Trials and Punishments
With finishing up the last couple classes of the semester, all of the instances that lead up to and contributed to World War II come into place. The Nuremberg Trials were interesting to say the least. In multiple cases, The Nazis continued to put the blame on other people. They claimed that they were just following orders and carrying out what they were told to complete. Like in the Battalion 101 some people chose to leave the situation when given the chance, but they almost chose to stay and do what the Nazis instructed them to do, rather than to walk away. I guess I cannot put myself into that kind of situation or even begin to think about how it went down, but the manipulation and the fear that the Nazi party put on the common man really played their part. When trialed against, they probably had no other thought rather than to blame others for the actions they have committed. Maybe they thought it would have justified their actions if there was a higher or lower person to blame, like it wasn’t their fault for the destruction they have caused. And with the punishments, killing for killing, I cannot take a side for that either. You can’t fix violence with violence, but some people thought it was the only suitable punishment for the deaths that those people caused. I did my term paper on Doctors in Nazi Germany and almost all of the different doctors I read about, when they got trialed, they were hung for the atrocities that they committed.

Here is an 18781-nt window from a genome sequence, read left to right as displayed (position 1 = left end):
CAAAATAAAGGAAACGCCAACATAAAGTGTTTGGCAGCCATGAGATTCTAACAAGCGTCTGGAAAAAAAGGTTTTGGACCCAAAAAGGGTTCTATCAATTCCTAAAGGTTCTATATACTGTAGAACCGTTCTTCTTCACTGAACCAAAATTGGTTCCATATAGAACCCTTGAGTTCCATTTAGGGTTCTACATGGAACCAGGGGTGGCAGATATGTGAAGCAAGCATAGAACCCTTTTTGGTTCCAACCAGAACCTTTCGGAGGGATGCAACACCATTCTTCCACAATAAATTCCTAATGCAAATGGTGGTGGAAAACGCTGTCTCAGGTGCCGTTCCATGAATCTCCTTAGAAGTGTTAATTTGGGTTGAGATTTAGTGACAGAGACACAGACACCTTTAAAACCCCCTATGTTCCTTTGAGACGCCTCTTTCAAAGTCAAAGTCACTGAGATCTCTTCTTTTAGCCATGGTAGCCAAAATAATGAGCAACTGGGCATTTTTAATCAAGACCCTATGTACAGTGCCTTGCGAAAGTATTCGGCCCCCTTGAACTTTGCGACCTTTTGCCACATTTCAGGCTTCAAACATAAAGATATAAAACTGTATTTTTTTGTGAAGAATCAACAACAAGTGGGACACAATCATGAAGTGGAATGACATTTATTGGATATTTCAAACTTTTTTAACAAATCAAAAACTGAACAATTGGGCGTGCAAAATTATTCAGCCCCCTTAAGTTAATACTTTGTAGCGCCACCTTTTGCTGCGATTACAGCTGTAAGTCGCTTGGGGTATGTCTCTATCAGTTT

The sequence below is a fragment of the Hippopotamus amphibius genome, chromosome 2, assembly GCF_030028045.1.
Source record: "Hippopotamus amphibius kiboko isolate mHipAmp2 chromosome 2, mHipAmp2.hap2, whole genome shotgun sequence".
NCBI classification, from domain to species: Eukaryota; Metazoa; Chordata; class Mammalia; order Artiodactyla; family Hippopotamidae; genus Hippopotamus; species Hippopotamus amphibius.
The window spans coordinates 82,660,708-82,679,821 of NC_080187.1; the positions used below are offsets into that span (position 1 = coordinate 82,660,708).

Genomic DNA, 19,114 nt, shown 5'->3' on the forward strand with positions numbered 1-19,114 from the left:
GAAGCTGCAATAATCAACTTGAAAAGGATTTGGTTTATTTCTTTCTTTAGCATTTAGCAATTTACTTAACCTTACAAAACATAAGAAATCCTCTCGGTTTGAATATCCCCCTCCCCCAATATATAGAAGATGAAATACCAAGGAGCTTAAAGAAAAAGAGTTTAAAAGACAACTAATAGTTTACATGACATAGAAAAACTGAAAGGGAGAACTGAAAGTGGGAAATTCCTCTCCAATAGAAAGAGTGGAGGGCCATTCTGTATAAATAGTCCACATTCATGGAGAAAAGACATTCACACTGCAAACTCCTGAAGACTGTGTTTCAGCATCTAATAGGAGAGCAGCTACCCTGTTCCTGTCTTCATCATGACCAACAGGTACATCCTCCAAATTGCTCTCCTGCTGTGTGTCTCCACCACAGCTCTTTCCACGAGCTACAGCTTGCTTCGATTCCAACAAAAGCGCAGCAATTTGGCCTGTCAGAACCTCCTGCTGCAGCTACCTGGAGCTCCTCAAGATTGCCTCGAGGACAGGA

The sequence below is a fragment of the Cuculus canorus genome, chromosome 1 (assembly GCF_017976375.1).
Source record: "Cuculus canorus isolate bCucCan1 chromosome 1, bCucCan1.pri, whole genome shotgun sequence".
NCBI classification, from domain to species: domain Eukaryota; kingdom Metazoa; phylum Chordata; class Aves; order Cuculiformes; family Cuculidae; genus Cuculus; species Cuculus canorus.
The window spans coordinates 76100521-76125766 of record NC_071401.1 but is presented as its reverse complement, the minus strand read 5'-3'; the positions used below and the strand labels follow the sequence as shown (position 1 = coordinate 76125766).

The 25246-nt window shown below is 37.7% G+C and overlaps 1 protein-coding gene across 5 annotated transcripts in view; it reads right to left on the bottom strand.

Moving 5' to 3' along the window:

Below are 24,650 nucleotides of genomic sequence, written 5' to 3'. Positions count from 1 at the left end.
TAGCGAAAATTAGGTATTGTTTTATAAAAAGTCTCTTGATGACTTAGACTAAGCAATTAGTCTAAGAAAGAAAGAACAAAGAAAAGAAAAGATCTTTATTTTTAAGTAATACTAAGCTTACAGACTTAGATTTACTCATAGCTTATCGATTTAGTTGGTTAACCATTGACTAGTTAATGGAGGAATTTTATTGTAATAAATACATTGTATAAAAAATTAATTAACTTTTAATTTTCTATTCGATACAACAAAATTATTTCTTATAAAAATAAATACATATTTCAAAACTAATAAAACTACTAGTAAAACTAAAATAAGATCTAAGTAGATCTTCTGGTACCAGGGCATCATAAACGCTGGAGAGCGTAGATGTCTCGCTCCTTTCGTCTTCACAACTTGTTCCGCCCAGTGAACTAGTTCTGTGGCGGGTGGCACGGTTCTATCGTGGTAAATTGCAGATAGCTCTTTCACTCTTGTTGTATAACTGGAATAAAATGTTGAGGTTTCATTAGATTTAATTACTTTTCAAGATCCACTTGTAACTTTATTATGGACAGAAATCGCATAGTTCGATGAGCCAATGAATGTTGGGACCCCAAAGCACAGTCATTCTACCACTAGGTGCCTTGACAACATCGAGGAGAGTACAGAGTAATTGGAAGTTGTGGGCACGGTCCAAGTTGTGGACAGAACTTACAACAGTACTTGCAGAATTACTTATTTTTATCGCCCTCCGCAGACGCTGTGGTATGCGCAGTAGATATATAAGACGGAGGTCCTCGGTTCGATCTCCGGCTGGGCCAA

The Nuremberg War Crimes Trial: http://www.yale.edu/lawweb/avalon/imt/imt.htm.
History. Nuremberg Trials. Photo. 2015. Accessed December 5, 2015. http://www.history.com/topics/world-war-ii/nuremberg-trials